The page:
research papers\(\def\hfill{\hskip 5em}\def\hfil{\hskip 3em}\def\eqno#1{\hfil {#1}}\)

Journal logoJOURNAL OF
SYNCHROTRON
RADIATION
ISSN: 1600-5775
Volume 21| Part 4| July 2014| Pages 762-767

Improving the energy resolution of bent crystal X-ray spectrometers with position-sensitive detectors

aDepartment of Physics, PO Box 64, FI-00014 Helsinki, Finland, bEuropean Synchrotron Radiation Facility, BP 220, F-38043 Grenoble Cedex, France, cCELLS – ALBA, Carretera, BP 1413, de Cerdanyola del Vallès a Sant Cugat del Vallès, Km 3.3, 08290 Cerdanyola del Vallès, Barcelona, Spain, and dPhysics Department, University of Trento, Via Sommarive 14, 38123 Povo (TN), Italy
*Correspondence e-mail: ari-pekka.honkanen@helsinki.fi

(Received 3 February 2014; accepted 14 May 2014; online 12 June 2014)

Wavelength-dispersive high-resolution X-ray spectrometers often employ elastically bent crystals for the wavelength analysis. In a preceding paper [Honkanen et al. (2014). J. Synchrotron Rad. 21, 104–110] a theory for quantifying the internal stress of a macroscopically large spherically curved analyser crystal was presented. Here the theory is applied to compensate for the corresponding decrease of the energy resolution. The technique is demonstrated with a Johann-type spectrometer using a spherically bent Si(660) analyser in near-backscattering geometry, where an improvement in the energy resolution from 1.0 eV down to 0.5 eV at 9.7 keV incident photon energy was observed.

1. Introduction

X-ray emission spectroscopy (XES) and inelastic X-ray scattering (IXS) spectroscopies in their various incarnations (Cooper, 2007[Cooper, M. (2007). X-ray Compton Scattering. Oxford University Press.]; Schülke, 2007[Schülke, W. (2007). Electron Dynamics Studied by Inelastic X-ray Scattering. Oxford University Press.]; Ament et al., 2011[Ament, L. J. P., van Veenendaal, M., Devereaux, T. P., Hill, J. P. & van den Brink, J. (2011). Rev. Mod. Phys. 83, 705.]) are vividly expanding methods for studying the local electronic and real-space structures of materials in various phases and conditions. Different applications require different techniques characterized, for example, by their energy resolution. Applications that are more relaxed when it comes to energy resolution include X-ray-Raman-scattering-based EXAFS (Huotari et al., 2012[Huotari, S., Pylkkänen, T., Soininen, J. A., Kas, J. J., Hämäläinen, K. & Monaco, G. (2012). J. Synchrotron Rad. 19, 106-113.]; Hiraoka et al., 2013[Hiraoka, N., Fukui, H., Tanida, H., Toyokawa, H., Cai, Y. Q. & Tsuei, K. D. (2013). J. Synchrotron Rad. 20, 266-271.]) and Compton-scattering spectroscopy (Cooper, 2007[Cooper, M. (2007). X-ray Compton Scattering. Oxford University Press.]) ([\Delta E] [\gtrsim] a few eV). Resonant X-ray emission spectroscopy (de Groot & Kotani, 2008[Erola, E., Eteläniemi, V., Suortti, P., Pattison, P. & Thomlinson, W. (1990). J. Appl. Cryst. 23, 35-42.]) and X-ray-Raman-scattering-based XANES (Gordon et al., 2008[Gronkowski, J. (1991). Phys. Rep. 206, 1-41.]) would profit from an energy resolution of [\Delta E] ≃ 300 meV. Resonant IXS, for example at the K, L and M edges of 3d, 4d and 5d transition metals, with [\Delta E] [\lesssim] 100 meV is nowadays a powerful tool for studying collective magnetic and orbital excitations (Hill et al., 2005[Hill, J. P., Blumberg, G., Kim, Y.-J., Ellis, D. S., Wakimoto, S., Birgeneau, R. J., Komiya, S., Ando, Y., Liang, B., Greene, R. L., Casa, D. & Gog, T. (2005). Phys. Rev. Lett. 100, 097001.]; Schlappa et al., 2012[Schlappa, J., Wohlfeld, K., Zhou, K. J., Mourigal, M., Haverkort, M. W., Strocov, V. N., Hozoi, L., Monney, C., Nishimoto, S., Singh, S., Revcolevschi, A., Caux, J. S., Patthey, L., Rønnow, H. M., van den Brink, J. & Schmitt, T. (2012). Nature (London), 485, 82-85.]).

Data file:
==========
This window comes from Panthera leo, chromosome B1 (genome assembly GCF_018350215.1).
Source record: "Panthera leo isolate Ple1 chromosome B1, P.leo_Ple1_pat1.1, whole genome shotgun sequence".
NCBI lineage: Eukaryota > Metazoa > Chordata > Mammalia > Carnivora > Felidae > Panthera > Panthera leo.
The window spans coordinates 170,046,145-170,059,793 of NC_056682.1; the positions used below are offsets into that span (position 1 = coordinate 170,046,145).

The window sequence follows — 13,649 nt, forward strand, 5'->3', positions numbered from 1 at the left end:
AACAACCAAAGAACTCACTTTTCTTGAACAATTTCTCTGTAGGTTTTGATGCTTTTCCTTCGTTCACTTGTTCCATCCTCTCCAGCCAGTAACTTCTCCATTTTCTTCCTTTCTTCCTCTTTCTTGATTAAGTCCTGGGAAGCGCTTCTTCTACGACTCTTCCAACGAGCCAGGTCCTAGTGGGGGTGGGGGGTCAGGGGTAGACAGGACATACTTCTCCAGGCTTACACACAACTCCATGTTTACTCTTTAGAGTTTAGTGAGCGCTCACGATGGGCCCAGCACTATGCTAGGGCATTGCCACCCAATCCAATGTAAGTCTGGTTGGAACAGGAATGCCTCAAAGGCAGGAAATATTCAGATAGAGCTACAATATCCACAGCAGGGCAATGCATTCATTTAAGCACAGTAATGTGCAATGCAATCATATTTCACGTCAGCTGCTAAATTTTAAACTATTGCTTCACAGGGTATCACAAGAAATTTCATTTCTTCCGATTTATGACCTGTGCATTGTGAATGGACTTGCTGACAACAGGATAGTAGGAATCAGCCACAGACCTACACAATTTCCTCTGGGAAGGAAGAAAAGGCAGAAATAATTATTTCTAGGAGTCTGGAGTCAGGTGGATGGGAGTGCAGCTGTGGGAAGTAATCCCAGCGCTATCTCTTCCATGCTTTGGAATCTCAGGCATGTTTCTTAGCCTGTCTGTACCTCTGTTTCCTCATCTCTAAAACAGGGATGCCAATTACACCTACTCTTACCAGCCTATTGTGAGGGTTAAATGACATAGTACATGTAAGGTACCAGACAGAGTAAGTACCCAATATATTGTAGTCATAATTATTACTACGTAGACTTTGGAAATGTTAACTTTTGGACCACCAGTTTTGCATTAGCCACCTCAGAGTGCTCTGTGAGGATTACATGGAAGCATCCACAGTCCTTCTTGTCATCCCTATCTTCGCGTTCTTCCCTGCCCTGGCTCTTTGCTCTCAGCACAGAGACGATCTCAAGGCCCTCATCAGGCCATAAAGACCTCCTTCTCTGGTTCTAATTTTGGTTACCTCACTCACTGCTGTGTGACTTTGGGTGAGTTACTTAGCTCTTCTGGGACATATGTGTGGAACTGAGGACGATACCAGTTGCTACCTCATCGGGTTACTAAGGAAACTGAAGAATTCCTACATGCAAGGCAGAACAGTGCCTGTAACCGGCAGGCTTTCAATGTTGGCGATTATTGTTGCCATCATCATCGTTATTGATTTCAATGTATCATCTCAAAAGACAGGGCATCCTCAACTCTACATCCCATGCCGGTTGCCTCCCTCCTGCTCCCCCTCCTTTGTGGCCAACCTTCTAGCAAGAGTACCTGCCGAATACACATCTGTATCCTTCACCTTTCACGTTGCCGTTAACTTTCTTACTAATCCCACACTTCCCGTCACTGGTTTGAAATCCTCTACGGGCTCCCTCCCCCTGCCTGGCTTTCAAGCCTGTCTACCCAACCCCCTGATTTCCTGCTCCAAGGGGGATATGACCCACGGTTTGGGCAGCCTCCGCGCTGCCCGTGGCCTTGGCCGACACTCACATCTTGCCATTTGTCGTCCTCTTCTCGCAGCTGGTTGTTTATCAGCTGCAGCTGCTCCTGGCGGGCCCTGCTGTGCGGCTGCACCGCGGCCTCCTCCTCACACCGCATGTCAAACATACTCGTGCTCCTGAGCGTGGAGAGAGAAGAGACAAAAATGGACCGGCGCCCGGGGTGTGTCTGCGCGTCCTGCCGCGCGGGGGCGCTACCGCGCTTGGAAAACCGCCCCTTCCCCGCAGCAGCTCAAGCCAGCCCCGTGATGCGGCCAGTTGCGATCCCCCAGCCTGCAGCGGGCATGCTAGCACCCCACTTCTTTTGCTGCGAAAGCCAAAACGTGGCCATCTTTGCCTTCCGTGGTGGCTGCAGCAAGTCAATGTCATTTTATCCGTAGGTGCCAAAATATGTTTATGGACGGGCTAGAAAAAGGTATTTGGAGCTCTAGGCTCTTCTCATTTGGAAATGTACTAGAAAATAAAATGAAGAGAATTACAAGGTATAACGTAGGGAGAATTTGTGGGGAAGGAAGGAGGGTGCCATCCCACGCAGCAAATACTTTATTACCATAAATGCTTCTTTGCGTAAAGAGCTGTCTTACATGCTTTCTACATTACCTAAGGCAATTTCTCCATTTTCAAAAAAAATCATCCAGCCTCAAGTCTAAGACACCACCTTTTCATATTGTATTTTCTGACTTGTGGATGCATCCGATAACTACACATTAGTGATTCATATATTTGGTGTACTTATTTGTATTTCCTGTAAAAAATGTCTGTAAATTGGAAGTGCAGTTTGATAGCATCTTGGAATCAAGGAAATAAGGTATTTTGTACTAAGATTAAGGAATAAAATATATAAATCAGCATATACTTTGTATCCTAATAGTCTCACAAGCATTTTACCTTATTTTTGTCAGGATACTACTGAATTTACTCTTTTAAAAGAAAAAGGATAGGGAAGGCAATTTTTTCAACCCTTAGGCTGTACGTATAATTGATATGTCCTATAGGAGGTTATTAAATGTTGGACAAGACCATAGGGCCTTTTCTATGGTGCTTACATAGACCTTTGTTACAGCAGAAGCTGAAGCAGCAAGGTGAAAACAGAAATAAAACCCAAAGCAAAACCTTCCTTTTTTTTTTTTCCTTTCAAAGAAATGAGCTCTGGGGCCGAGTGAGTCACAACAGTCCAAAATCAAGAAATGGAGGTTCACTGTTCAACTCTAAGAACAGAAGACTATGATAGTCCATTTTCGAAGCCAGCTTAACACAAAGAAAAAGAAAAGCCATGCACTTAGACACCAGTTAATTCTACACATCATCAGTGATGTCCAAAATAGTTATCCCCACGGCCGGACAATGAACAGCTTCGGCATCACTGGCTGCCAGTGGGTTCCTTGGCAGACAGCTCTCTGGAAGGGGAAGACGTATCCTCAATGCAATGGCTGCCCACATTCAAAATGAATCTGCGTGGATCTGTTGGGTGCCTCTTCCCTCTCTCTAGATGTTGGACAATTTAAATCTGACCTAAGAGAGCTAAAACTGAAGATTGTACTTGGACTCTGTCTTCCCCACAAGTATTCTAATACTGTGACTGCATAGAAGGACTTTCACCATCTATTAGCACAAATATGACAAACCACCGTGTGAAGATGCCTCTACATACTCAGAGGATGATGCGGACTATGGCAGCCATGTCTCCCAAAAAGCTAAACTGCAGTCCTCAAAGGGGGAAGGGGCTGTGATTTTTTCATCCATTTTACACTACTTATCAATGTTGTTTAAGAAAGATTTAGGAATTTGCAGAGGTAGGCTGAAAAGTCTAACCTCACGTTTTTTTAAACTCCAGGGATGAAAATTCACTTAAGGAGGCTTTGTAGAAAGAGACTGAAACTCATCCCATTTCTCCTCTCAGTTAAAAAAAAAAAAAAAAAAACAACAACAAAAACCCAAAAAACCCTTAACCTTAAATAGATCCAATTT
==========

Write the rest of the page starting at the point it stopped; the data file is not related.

The instruments for the above-mentioned studies are often based on wavelength analysis by diffractive optics. In the soft X-ray IXS range reflective diffraction gratings are used, while in the regime of X-ray wavelengths of the order of 1 Å the typical optics is based on Bragg reflections of single crystals. Different curved-optics designs have been employed throughout the history of X-ray spectroscopy, such as the Johann, Johansson and von Hamos designs for reflection geometry, and Laue or Cauchois designs for transmission geometry. Johann-type Bragg optics is often used with crystal curvature radii of 1–2 m (Verbeni et al., 2009[Verbeni, R., Pylkkänen, T., Huotari, S., Simonelli, L., Vankó, G., Martel, K., Henriquet, C. & Monaco, G. (2009). J. Synchrotron Rad. 16, 469-476.]). The fundamental concept in the Johann optics is to have a crystal surface taking a shape that matches the requirement that all X-rays from the sample impinging on the crystal have almost the same angle of incidence. This angle of incidence transforms to the corresponding energy of the Bragg reflection via Bragg's law. Simultaneously, but only approximately in the Johann geometry, another aim is to have the crystal surface matching the focusing condition to form a real-space image of the footprint of the sample (Huotari et al., 2011[Huotari, S., Pylkkänen, T., Verbeni, R., Monaco, G. & Hämäläinen, K. (2011). Nat. Mater. 10, 489-493.]). However, elastic bending causes internal stress that leads to strain deformations of the perfect crystal lattice. These deformations increase the bandwidth of the crystal, simultaneously increasing also the integrated reflectivity which is desirable in applications where sub-eV energy resolution ([\gtrsim\,]100 meV) is required.